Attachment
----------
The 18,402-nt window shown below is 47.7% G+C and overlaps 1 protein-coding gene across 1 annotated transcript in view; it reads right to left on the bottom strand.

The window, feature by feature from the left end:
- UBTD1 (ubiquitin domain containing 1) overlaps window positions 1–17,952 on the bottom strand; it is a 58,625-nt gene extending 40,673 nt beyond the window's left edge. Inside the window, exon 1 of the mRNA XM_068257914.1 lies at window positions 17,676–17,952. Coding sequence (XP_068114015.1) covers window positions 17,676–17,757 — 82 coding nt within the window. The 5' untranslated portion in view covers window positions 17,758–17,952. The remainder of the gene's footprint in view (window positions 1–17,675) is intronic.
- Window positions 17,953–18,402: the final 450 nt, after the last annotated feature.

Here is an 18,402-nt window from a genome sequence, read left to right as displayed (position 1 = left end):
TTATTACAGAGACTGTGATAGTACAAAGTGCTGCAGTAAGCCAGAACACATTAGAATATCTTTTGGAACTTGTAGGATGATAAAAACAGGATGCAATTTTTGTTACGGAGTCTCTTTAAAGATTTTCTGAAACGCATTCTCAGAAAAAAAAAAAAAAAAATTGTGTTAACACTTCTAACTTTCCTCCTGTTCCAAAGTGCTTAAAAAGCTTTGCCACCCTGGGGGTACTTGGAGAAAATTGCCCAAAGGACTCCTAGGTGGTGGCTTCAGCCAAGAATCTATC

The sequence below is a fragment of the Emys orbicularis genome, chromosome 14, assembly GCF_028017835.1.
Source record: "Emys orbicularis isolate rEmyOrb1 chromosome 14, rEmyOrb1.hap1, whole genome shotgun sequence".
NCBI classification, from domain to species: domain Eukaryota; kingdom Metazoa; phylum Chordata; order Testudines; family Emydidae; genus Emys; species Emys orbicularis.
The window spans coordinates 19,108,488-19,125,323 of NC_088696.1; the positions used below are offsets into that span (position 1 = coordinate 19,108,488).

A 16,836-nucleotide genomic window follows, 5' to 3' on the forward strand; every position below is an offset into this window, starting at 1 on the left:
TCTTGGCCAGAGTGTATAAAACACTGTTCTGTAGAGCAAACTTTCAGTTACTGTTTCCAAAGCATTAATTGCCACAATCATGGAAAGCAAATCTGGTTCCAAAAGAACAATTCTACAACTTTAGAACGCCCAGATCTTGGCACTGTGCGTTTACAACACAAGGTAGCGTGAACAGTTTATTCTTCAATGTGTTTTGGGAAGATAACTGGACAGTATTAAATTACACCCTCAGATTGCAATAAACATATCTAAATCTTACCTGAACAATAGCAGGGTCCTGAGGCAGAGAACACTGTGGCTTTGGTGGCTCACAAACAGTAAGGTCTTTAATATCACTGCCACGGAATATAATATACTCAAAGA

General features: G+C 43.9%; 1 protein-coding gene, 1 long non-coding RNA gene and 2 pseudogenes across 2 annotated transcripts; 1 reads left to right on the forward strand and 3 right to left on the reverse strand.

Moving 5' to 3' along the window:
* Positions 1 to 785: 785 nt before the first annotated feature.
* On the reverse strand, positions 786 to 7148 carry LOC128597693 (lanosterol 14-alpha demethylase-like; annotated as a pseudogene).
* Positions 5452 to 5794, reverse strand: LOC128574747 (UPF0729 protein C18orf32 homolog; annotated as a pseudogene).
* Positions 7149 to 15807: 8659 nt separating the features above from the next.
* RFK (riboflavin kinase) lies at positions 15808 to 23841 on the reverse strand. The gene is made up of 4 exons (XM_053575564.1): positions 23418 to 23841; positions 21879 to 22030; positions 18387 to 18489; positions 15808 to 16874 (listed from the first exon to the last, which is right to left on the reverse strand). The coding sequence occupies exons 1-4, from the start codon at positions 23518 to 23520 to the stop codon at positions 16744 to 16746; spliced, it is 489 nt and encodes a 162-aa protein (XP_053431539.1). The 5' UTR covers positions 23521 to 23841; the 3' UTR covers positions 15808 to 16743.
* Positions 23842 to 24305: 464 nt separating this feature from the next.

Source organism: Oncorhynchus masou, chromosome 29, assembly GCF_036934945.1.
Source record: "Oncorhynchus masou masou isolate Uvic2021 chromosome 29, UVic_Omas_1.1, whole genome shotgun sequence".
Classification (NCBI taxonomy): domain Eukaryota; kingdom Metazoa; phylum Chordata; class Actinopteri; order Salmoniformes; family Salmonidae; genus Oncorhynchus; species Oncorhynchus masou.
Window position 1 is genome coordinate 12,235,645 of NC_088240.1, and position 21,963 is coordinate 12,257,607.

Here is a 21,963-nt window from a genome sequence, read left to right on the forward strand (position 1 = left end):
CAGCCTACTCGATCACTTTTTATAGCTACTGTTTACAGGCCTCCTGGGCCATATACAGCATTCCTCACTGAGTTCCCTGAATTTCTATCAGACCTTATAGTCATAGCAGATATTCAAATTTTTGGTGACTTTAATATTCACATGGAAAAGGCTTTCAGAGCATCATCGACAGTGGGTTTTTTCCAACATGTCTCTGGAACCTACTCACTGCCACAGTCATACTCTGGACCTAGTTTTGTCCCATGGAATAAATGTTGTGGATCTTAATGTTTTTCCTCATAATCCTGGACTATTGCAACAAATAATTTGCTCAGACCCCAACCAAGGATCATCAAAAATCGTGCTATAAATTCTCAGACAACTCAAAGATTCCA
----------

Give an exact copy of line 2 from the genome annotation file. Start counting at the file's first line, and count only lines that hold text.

The window, feature by feature from the left end: